Easy ways to get the answers you need.
Or call us at:
Analyzing the "Internet of Things"
Delaney Turner 270002T14M firstname.lastname@example.org | | Tags:  internet_of_things business_analytics cognos rfid spss ibmsoftware
0 Comments | 2,198 Visits |
In the first of two feature articles this week, we look at the role of business analytics software in helping companies understand the Internet of Things, that ever-growing and increasingly interconnected web of sensors, data and systems surrounding the globe.
Science fiction has a hard time keeping ahead of reality. In the futuristic Steven Spielberg film “Minority Report,” electronic billboards scanned shoppers' retinas to identify them and offer up promotions customized to their buying preferences. In Japan, such billboards are now a reality.
Business processes are having a hard time keeping ahead of reality too. Decision-makers are inundated by a deluge of data that is flowing in from all over the enterprise. And in addition to the email, voice mail, reports and spreadsheets sent by customers and co-workers, information is now coming at business people from the physical objects themselves, through what the McKinsey Quarterly calls the Internet of Things.1
"A global data field"
We’re all familiar with the Internet that brings email, music, and videos to our computers and mobile phones. But the Internet of Things refers to a set of tools that only a short time ago was the stuff of science fiction. It is a network of information that exists in the rapidly growing number of sensors and microchips embedded in the objects and machines that are all around us every day. In the video below, IBMers Mike Wing, Andy Stanford-Clark and John Tolva explain what the concept means to them:
For more, check out George Faulkner's blog post over on the Smarter Planet blog
RFID tags adding data volumes daily
One good example is the RFID tag, which is a device that consists of a microchip combined with a tiny antenna. It can be as small as a grain of rice, and it carries data such as a product serial number or other information, which is read by a scanner. RFID (radio frequency identification) tagging is being piloted by major big-box retailers, some of whom are mandating that their suppliers include the information-packed tags with shipments to their stores and distribution centers.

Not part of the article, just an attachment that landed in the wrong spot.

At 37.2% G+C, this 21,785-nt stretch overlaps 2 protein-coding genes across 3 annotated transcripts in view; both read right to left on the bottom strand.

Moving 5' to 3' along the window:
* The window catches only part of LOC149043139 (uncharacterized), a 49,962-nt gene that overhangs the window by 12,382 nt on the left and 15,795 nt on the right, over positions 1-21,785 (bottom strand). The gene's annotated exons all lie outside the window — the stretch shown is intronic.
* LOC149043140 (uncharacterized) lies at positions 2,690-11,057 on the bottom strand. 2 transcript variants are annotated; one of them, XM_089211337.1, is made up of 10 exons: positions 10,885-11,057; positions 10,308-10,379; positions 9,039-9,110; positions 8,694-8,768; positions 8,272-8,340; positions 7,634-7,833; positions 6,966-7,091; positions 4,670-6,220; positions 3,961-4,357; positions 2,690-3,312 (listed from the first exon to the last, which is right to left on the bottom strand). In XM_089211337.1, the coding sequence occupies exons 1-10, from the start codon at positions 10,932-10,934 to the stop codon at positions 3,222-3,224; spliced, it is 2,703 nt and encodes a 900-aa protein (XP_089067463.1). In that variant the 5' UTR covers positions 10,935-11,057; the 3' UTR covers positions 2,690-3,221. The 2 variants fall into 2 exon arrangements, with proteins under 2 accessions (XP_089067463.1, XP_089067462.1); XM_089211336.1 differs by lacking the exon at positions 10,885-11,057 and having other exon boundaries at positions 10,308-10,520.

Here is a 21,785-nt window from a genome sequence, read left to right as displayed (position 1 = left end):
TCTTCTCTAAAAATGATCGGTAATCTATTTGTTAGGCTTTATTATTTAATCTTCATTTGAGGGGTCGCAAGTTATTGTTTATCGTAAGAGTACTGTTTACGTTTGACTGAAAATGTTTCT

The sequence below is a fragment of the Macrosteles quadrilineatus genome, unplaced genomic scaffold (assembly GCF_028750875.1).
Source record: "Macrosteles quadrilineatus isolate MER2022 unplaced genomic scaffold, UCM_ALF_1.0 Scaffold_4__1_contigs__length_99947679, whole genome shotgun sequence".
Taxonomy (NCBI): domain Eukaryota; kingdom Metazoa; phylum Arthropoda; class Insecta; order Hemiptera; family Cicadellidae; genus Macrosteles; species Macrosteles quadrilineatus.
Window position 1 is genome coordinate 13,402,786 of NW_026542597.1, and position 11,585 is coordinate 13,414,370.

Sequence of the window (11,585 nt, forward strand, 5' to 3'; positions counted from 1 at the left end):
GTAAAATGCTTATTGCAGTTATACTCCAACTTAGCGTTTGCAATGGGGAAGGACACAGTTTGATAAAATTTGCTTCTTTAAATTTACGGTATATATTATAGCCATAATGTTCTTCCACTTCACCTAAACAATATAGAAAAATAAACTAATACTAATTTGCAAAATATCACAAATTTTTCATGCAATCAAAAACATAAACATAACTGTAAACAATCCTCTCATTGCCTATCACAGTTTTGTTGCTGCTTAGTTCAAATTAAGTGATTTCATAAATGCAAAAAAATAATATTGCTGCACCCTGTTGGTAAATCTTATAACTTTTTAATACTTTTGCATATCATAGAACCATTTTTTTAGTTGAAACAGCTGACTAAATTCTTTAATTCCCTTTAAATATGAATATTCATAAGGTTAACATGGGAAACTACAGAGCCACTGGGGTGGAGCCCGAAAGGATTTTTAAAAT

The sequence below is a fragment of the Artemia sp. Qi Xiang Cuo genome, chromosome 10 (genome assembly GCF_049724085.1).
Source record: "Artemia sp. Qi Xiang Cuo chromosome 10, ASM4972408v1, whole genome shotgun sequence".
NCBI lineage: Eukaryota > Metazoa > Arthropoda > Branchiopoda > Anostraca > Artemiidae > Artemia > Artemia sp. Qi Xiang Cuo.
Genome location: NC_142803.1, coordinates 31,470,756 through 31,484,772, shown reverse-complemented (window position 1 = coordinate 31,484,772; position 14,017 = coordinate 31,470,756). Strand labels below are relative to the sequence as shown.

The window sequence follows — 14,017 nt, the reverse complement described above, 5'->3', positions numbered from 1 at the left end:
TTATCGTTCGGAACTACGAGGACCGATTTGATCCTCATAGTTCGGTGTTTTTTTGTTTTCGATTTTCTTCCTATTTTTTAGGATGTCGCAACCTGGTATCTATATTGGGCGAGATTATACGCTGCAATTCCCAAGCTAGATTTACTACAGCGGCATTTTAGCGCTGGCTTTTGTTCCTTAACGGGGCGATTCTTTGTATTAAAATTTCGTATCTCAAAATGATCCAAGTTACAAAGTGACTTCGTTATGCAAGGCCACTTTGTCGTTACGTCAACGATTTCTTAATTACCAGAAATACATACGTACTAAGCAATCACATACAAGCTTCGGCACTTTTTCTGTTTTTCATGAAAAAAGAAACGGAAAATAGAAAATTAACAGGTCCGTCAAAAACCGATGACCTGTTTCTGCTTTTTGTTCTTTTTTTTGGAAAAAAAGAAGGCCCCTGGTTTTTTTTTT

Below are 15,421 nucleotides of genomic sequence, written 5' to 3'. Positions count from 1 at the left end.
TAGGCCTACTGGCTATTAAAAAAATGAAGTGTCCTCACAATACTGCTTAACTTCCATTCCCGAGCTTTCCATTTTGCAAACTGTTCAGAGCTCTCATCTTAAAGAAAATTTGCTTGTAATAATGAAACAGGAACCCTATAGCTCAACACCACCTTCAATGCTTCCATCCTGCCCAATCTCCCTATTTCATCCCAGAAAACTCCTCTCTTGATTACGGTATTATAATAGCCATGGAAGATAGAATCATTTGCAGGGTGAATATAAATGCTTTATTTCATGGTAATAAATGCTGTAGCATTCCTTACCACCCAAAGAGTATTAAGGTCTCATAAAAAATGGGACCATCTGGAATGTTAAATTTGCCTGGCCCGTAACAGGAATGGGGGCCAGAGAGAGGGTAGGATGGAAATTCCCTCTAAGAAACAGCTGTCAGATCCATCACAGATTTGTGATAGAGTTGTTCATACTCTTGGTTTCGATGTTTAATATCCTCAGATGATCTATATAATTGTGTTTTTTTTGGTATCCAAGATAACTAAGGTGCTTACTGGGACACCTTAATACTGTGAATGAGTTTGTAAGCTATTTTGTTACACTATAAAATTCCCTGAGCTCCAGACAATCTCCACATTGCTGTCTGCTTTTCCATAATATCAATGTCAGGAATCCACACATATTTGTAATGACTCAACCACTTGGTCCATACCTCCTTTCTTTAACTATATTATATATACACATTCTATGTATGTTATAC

So far, RFID tagging has been mainly at the pallet or case level—not at the level of individual items for retail sale. But the profit and productivity potential of RFID could soon cause the tags to spread across store shelves at the item level.
Driving the adoption of “item-level RFID,” as it’s called, are financial changes at both ends of the RFID equation. In the past, the high cost of the tags themselves was an obstacle to item-level use. A few years ago, the cost of each tag was 50 cents. At that price, item-level RFID was attractive to high-end clothing retailers and the pharmaceutical industry, but not to mass merchandisers. Now, the cost per tag has fallen to less than half that, making them cost-effective for a much wider range of products.
Keeping costs down
On the other side of the equation are the cost savings and increased profits to be gained from the use of item-level RFID. Retailers can use RFID tags to manage inventories more efficiently—keeping supplies lean, but always adequate. The RFID Research Center (based, interestingly enough, at the Sam M. Walton College of Business at the University of Arkansas) conducted a 13-week test of item-level tagging at two Bloomingdale's stores, comparing the accuracy of inventory management using bar codes to a process using RFID. Researchers and found that the RFID process improved inventory accuracy by 27 percent.2
RFID-based inventory processes can reduce “out-of-stock” situations substantially. That means that more customers will be able to find what they want, instead of walking out of a store empty-handed. In addition, RFID has shown that it can play a major role in reducing retail “shrinkage” (a.k.a. theft).
Why business analytics?
In the words of McKinsey Quarterly, “As the new networks link data from products, company assets, or the operating environment, they will generate better information and analysis, which can enhance decision making significantly.” And this is where business analytics software comes in.
If you're considering the implementation of RFID or another process involving the Internet of Things, business analytic solutions can help you in two important ways. First, by modeling your processes and business scenarios with a solution such as IBM Cognos TM1, you can answer the threshold question of whether such tools are worth the investment at this time. After all, it doesn’t always pay to be an early adopter. But if you do choose to make the investment, then, once the information is flowing in, a solution such as IBM Cognos 8 Supply Chain Performance Procurement Analytics can help you make full use of that information to make smarter purchasing decisions and get the maximum ROI.
As with any successful business strategy, today’s innovation becomes tomorrow’s standard practice. So the sooner that any business evaluates and (if prudent) adopts the tools of the Internet of Things, the longer that business will enjoy the benefits—and the competitive advantage—that they provide.